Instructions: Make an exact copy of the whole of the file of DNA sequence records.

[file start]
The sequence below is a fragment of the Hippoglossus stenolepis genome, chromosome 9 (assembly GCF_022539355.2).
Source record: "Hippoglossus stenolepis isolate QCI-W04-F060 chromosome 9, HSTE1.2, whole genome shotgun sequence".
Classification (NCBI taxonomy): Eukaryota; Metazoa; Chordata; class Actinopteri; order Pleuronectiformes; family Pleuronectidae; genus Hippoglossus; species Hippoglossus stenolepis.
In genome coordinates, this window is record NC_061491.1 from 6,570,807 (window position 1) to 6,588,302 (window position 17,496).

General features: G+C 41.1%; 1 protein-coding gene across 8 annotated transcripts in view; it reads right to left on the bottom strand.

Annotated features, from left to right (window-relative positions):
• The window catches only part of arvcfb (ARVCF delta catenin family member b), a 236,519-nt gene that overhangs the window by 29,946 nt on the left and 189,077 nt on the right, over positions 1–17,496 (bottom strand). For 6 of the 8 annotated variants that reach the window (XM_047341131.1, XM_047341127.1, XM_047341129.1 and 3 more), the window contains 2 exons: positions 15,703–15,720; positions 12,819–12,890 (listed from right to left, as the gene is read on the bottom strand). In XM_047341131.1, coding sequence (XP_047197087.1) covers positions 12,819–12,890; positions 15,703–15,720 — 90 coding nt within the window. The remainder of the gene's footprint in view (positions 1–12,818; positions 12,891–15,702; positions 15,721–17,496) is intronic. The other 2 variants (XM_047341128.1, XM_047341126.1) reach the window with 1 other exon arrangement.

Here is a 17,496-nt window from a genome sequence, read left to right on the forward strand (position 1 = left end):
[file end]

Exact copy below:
The sequence below is a fragment of the Hippoglossus stenolepis genome, chromosome 9 (assembly GCF_022539355.2).
Source record: "Hippoglossus stenolepis isolate QCI-W04-F060 chromosome 9, HSTE1.2, whole genome shotgun sequence".
Classification (NCBI taxonomy): Eukaryota; Metazoa; Chordata; class Actinopteri; order Pleuronectiformes; family Pleuronectidae; genus Hippoglossus; species Hippoglossus stenolepis.
In genome coordinates, this window is record NC_061491.1 from 6,570,807 (window position 1) to 6,588,302 (window position 17,496).

General features: G+C 41.1%; 1 protein-coding gene across 8 annotated transcripts in view; it reads right to left on the bottom strand.

Annotated features, from left to right (window-relative positions):
• The window catches only part of arvcfb (ARVCF delta catenin family member b), a 236,519-nt gene that overhangs the window by 29,946 nt on the left and 189,077 nt on the right, over positions 1–17,496 (bottom strand). For 6 of the 8 annotated variants that reach the window (XM_047341131.1, XM_047341127.1, XM_047341129.1 and 3 more), the window contains 2 exons: positions 15,703–15,720; positions 12,819–12,890 (listed from right to left, as the gene is read on the bottom strand). In XM_047341131.1, coding sequence (XP_047197087.1) covers positions 12,819–12,890; positions 15,703–15,720 — 90 coding nt within the window. The remainder of the gene's footprint in view (positions 1–12,818; positions 12,891–15,702; positions 15,721–17,496) is intronic. The other 2 variants (XM_047341128.1, XM_047341126.1) reach the window with 1 other exon arrangement.

Here is a 17,496-nt window from a genome sequence, read left to right on the forward strand (position 1 = left end):